Adelaide. We’d never had a reason to go to Australia, and it wasn’t on our life plan to make such a long journey. There was prevarication in the air. I just said to her ‘it’s your decision, and I’ll be equally happy if you say ‘yes’ or if you say ‘no’. After all, it was an expensive exercise, having to pay for everything, with no element outside-funded. After a number of days, Sue sat me down and said, “Right, I’ve decided. I may never get then chance again – we’ll go.”
So, in October 2015, accompanied by her bike, knocked down and in a large green box, we flew out from Newcastle Airport, accompanied by the Tonga rugby union team, who had just been knocked out of the Rugby World Cup. They didn’t look happy, and I just hoped that my seat wouldn’t be wedged between two grumbling prop forwards, and it’s a long way to Dubai, before the even-longer second leg to Adelaide.
As it happened, it was an event-free journey of c20 hours. Sue represented her country brilliantly, coming 14th, and pre-qualifying for the World Championships in Spain the following year. We had a fantastic 12 days in that fair city – even seeing some friends made on a cycling holiday, and walking in the Adelaide Hills. So many happy memories, that you should read my essay-to-come, “The Token Pom”, for the whole experience.
On a sad note, Sue was unable to fulfil her place in Spain, as her much-loved elder brother David, died a few days before we were due to travel.
Competition then got stiffer, with younger athletes coming into her age-group….she opted out of some qualifying events, before another birthday meaning she could climb into the next age-group up, and qualification for duathlon in the 65-69 group for both the Worlds (Pontevedra, N Spain), and Europeans (Targu Mures, Romania) in June 2019.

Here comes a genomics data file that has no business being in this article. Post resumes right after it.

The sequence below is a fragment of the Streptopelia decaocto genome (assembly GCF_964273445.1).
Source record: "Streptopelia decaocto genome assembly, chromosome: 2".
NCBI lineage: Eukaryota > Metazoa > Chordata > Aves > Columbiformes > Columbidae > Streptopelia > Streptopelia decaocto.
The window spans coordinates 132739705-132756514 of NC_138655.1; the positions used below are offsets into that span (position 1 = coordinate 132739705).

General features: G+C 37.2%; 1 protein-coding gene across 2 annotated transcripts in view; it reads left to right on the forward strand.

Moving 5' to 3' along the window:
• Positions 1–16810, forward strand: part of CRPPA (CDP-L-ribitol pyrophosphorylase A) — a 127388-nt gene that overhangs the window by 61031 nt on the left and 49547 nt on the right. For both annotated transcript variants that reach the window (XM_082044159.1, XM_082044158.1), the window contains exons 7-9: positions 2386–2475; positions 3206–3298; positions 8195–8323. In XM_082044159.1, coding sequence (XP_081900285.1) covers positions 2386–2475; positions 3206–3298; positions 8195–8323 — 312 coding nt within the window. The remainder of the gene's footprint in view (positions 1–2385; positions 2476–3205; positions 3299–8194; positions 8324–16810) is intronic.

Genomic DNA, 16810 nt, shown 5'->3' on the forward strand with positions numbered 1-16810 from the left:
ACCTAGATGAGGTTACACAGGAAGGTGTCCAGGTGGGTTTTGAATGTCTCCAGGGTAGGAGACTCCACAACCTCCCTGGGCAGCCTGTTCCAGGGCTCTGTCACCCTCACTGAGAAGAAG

Pontevedra took place in late April, with Sue coming 10th in her age-group. A brilliant 4 places better than in Adelaide – A TOP TEN FINISH!
Targu Mures, in the land of bridges*, where Sue was runner-up in her age-group event, and proudly sported SILVER medal – yes, a podium place in the Transylvania 2019 Multisport Triathlon European Championships. If nothing else happens in Sue’s athletic career, this is a significant high point. Proud doesn’t begin to do justice to her efforts.
How long will this age-group qualifying continue? There’s always a nemesis in Sue’s age-group, but oldest athletes competing are currently in their late 80s (really!!), so who’s to say when this great joy in all of our lives will end….
Sue with her Silver Medal in Romania
* Romania has won much EU funding to help improve its road infrastructure. Two x 3 hour journeys across this seemingly empty country, revealed that this work had started – there are lots of bridges, but precious little by way of tarmac to link them together. No doubt they will all be joined up in the near future, as long as the money isn’t being diverted to other pockets.